Tony- We tell people that they must pay attention to people and pick up on visual cues that people give off. Everyone has this ability but polite society has helped dull that ability by convincing people to be politically correct. It’s ok to look at someone and think “ He doesn’t look “right”, something isn’t right with him” and you move away from them. You’re avoiding confrontation. You’re giving yourself time to think and to start planning how you may have to handle contact with this person. This bad guy made it very easy to determine his intentions.
Rob- What should one of your students have done in this situation?
Tony- Move to the side. Move behind cover or concealment if possible, draw and fire at the bad guy until he stops or goes away. Reload, lock the door, call the police.
Tony- Our third story happened last week in Nashville, Tennessee.
You’re a 72 year old man. A young woman you know from the neighborhood asks you for a ride to her apartment to pick up some clothes. You give her a ride, and as she asks you to stop the car, two men come out from behind the building. One of these two men has a gun. They demand your wallet. They hit you in the head. You grab your gun and shoot the closest attacker.
Both men run to a waiting car and drive away.
You call police. It turns out your passenger has a long criminal record, as do her two accomplices.
Tony- The senior citizen brought his “A” game to a fight for his life. He was attacked but he had an option the bad guys didn’t expect. He used his firearm effectively against multiple attackers and won the fight for his life.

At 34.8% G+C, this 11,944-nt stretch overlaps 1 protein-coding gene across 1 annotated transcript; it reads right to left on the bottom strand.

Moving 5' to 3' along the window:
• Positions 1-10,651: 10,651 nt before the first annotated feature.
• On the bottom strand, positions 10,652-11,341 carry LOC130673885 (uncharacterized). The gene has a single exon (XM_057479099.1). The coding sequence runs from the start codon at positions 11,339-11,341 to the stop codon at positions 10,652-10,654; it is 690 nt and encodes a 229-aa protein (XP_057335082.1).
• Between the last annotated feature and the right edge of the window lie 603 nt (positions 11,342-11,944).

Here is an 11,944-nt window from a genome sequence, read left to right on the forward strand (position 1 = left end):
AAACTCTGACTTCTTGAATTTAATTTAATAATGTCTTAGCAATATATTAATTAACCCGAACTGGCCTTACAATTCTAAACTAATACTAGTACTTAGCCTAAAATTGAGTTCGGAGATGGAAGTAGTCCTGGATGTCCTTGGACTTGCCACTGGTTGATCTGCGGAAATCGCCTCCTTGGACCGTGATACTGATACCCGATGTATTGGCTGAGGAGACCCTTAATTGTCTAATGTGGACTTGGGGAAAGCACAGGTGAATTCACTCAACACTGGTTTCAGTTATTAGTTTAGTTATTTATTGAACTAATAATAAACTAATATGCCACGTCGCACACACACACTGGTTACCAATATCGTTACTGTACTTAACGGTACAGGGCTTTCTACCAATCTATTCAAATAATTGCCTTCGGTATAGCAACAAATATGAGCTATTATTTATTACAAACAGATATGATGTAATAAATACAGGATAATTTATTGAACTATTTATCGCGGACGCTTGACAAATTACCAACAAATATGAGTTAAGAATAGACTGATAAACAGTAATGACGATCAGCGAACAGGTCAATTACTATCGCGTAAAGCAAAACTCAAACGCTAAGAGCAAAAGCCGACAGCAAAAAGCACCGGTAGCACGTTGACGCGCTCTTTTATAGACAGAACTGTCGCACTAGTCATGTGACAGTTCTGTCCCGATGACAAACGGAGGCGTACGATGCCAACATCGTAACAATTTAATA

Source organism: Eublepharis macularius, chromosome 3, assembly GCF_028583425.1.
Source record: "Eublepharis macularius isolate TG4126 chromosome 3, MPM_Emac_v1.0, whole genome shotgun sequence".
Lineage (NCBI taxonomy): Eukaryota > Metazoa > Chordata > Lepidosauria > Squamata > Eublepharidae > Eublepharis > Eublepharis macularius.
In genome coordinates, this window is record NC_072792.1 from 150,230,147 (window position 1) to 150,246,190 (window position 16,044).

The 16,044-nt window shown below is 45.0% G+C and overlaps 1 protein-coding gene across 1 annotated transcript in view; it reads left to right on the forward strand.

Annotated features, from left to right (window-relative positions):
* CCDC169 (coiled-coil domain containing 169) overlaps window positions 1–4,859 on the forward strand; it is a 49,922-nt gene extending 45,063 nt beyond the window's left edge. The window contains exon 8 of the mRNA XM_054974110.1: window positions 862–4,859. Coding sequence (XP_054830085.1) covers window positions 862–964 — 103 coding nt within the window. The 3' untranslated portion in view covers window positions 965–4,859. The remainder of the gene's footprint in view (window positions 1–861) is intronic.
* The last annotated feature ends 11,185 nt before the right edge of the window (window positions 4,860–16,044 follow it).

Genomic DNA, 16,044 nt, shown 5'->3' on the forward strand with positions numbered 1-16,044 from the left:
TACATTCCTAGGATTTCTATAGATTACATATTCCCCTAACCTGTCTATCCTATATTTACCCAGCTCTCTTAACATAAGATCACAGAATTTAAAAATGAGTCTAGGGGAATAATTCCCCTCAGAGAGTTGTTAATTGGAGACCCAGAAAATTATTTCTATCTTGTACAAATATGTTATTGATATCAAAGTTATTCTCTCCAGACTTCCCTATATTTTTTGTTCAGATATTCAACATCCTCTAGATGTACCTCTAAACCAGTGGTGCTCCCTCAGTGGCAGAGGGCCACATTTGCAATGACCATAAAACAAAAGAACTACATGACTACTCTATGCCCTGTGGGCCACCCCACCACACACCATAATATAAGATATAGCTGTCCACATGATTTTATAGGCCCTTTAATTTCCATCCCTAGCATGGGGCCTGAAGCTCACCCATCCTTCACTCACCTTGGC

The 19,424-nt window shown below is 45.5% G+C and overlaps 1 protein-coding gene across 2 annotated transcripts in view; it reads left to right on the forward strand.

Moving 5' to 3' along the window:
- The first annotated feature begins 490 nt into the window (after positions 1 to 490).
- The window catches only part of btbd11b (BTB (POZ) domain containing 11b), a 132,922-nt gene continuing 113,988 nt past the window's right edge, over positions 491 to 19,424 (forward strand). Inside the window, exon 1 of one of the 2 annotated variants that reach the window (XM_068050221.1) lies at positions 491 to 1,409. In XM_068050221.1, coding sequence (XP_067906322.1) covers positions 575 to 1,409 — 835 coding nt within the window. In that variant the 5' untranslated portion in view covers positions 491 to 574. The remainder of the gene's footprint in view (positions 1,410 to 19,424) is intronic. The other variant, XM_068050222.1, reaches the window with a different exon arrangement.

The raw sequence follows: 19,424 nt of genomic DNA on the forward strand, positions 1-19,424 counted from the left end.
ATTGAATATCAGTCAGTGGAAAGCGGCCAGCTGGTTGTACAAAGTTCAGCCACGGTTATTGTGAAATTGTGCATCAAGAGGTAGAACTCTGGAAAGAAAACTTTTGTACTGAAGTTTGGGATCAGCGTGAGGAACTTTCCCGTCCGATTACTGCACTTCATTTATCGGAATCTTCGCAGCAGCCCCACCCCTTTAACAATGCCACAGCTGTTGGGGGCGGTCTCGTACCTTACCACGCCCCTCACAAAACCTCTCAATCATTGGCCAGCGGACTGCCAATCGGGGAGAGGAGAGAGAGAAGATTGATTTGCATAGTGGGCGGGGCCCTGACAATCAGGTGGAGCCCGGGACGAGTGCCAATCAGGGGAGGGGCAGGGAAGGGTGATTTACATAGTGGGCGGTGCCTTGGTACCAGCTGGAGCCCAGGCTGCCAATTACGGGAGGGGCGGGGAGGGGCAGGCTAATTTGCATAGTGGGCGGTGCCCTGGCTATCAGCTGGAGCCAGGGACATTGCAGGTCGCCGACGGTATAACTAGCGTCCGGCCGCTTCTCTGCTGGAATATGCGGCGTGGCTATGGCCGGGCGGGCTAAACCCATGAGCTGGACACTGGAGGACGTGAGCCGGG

Rob- I think this robbery happened in broad daylight. That is another reason to be off-guard.
Tony- Safety and security are feelings not facts. There is no completely safe place and no there is no safe time. Bad guys don’t have set working hours, they work 7 days a week 24 hours a day. Oh and DON’T GIVE STRANGERS RIDES!
Rob- The news story says the victim was agitated after the attack.
Tony- That is normal. He was physically attacked by two men after giving a lady a ride. He had to use his firearm to stop a disparity of force attack that could have cost him his life. The shock of being attacked and the adrenaline dump after the fight could cause people to faint, have heart attacks or other health issues.
Rob- What would you want your students to do it this situation.
Tony- Hopefully my students won’t put themselves in that situation but if they did they would have their windows up and doors locked if the car was moving. They should carry their firearm on them because it has to be within reach to be useful.
Rob- I’ve fired a gun from inside a vehicle. The noise will surprise you.
Tony- Firing a gun inside an enclosure without ear protection is disconcerting to say the least. You must fight when your life depends on it and everything else becomes secondary.
Rob- What else did this man do right?
Tony- He was surprised, outnumbered and injured. He didn’t give up. He got his gun. He pointed it at the attacker that was the greatest threat. He pulled the trigger until the threat stopped. He looked for other threats. Then, and this is important too, the intended victim stopped shooting when the threats went away.
Rob- And your students learn to do that?
Tony- My students learn and PRACTICE that with me.
Exit- Rob- That wraps up this episode. Tony, thank you for helping me today. Where can our listeners learn more about you?
Tony- I teach firearms safety and armed-self defense courses in New Jersey. Our listeners can contact me on Facebook at Simon Says Train or at The Second is for Everyone. I’m also at SimonSaysTrain on Instagram. My classes are listed at BlackBagResources.com
Rob- Our listeners can share their thoughts with us by leaving a message on the podcast facebook page.
Tony- If you liked this show, then you’ll like the other podcasts on the Self-defense radio network. We share this podcast with you for free. Please share it with a friend and give us a rating on I-Tunes and Stitcher. We’re also available on Google Play Music.
Rob- I’m Rob Morse. We’ll be back next week with more Self-Defense Gun Stories.
Learn more at SAF Training Division.